Gov. Mills says "facts and science" behind stay-at-home order; sparks discussion with federal government about rural states
Thursday is the first day of the new stay-at-home order from Governor Janet Mills.
Paul Dwyer virtually sat down with the Governor to discuss the state's response to the coronavirus pandemic.
She said she's proud of the way Mainers have handled everything so far. Mills added she recognizes it will get worse, but Maine is doing everything it can to protect its citizens.
She says she bases her decisions on facts and science.
Mills says she talks to scientists, medical experts, and infectious disease experts. The governor also says she regularly talks to Governors of other states to see what they're doing and what's working.
She tells me she uses all of this information to determine the next best step.
"Right now, everybody says the best practices are minimizing travel, minimizing personal contact, staying apart from other people -- so-called physical-distancing, social distancing if you will -- that's the thing that kills this virus," said Mills.
And with Maine having a largely rural population, she says she's talked to governors of other rural states about their strategies.
Mills told me that on a call a few days ago with President Trump, Vice President Pence, and all 50 governors, she brought up the needs of rural states like Maine.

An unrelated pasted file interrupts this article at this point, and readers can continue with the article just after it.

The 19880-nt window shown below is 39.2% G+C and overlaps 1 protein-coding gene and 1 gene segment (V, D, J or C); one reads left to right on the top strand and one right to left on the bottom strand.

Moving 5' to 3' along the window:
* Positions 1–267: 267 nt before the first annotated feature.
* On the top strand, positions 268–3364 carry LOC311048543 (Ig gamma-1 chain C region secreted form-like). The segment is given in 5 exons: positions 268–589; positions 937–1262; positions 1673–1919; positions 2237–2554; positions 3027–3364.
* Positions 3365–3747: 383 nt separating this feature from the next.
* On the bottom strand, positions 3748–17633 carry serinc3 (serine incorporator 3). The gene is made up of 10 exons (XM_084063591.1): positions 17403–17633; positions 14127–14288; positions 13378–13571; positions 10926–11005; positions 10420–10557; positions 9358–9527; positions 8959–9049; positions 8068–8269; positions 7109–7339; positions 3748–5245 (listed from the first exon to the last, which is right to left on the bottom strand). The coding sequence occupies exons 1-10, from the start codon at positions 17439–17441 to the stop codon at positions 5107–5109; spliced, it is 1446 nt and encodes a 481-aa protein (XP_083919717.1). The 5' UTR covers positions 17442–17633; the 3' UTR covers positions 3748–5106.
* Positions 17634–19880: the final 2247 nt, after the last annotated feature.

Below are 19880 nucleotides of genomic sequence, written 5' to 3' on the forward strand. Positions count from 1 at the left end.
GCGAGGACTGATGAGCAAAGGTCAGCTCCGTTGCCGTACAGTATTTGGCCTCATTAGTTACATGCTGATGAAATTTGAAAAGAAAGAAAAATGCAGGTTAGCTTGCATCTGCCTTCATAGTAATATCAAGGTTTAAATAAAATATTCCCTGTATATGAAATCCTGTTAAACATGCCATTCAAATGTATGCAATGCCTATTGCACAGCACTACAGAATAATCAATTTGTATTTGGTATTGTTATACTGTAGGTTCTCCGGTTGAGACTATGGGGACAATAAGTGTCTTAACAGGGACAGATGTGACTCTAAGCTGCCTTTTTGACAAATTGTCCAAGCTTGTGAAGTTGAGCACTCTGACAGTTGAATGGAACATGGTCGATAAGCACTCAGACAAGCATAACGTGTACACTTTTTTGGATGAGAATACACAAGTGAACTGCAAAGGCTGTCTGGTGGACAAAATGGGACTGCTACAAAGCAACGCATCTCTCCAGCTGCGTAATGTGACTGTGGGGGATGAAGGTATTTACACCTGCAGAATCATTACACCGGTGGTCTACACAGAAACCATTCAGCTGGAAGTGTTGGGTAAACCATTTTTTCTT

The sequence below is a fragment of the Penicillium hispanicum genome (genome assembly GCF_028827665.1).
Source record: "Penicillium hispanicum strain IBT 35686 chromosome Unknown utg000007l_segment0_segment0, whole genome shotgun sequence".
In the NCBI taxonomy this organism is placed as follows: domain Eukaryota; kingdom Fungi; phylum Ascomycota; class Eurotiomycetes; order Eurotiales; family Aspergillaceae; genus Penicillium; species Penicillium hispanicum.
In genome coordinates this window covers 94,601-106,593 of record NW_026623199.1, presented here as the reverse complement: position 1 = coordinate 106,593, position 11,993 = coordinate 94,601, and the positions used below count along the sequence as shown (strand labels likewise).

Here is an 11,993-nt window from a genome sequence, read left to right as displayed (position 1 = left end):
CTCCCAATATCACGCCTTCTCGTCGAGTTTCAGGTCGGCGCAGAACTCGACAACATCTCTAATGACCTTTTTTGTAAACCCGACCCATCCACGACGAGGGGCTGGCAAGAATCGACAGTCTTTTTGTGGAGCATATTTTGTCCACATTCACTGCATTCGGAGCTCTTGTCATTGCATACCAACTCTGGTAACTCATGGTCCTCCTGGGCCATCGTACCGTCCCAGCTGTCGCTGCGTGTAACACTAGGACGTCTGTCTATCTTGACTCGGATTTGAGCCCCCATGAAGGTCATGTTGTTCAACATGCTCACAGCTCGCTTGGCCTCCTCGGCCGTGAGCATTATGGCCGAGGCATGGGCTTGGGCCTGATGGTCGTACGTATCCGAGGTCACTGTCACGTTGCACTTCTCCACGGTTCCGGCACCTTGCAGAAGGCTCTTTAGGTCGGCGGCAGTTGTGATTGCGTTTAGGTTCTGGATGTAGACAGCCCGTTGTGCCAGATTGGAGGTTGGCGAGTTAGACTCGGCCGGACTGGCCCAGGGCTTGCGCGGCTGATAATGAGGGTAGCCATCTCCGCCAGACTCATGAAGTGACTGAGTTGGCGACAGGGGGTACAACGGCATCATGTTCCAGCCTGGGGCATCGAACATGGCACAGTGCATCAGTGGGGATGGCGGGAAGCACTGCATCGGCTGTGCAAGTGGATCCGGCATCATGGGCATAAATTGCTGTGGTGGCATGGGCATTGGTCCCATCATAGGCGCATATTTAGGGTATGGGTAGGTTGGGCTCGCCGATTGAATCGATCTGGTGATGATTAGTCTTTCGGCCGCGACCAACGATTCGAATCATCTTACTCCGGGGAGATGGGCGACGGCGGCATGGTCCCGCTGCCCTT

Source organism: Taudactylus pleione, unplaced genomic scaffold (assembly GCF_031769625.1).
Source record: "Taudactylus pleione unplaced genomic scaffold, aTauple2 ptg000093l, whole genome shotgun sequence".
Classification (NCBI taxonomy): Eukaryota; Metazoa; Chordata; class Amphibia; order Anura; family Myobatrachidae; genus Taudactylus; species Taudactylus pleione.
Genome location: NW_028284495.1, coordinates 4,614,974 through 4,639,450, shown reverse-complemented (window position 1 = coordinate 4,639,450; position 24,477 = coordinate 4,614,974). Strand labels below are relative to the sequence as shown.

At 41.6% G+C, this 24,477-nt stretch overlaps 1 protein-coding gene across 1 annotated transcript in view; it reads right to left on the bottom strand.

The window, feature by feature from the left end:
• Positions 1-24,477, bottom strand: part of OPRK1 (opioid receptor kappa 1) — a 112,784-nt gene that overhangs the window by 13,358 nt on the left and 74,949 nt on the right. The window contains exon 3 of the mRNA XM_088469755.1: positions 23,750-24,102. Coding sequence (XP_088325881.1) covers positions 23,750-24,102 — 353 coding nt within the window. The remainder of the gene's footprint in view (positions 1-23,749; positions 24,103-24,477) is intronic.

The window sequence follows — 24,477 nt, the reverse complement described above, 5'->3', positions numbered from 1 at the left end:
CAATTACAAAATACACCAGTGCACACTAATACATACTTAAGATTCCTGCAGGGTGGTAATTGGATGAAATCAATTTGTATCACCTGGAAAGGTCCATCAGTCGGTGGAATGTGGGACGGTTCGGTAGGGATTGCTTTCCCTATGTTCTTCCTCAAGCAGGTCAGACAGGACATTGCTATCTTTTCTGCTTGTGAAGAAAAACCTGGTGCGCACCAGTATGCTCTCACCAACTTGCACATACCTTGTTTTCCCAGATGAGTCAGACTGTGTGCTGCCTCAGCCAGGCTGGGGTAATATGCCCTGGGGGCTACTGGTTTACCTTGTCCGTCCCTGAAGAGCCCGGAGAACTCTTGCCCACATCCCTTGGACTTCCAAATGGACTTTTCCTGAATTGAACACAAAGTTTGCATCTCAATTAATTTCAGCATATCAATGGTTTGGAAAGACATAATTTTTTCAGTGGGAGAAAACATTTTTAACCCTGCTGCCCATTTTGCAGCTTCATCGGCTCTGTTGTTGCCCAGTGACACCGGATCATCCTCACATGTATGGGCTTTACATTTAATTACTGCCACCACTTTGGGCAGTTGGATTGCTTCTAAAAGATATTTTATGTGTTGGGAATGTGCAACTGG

"I asked him point blank, the president -- and the vice president -- don't forget the rural states," said Mills. "Look, just because we haven't hit a surge, we're not one of your so-called 12 hotspots right now, we could be tomorrow. Here's where the PPE comes in handy and the testing materials -- here's where they're needed now so that we don't become a hotspot, so that we don't surge. Because then you're going to have to send more stuff our way. Send it here now. And at the end of the call, the president said, "We'll look at that. We'll look at that."
She said Vice President Pence told her that in the days to come, they're going to organize a call with 19 rural states to talk about the challenges they face.
And Morgan, she says she's looking forward to that call and more discussions about helping rural states in the future.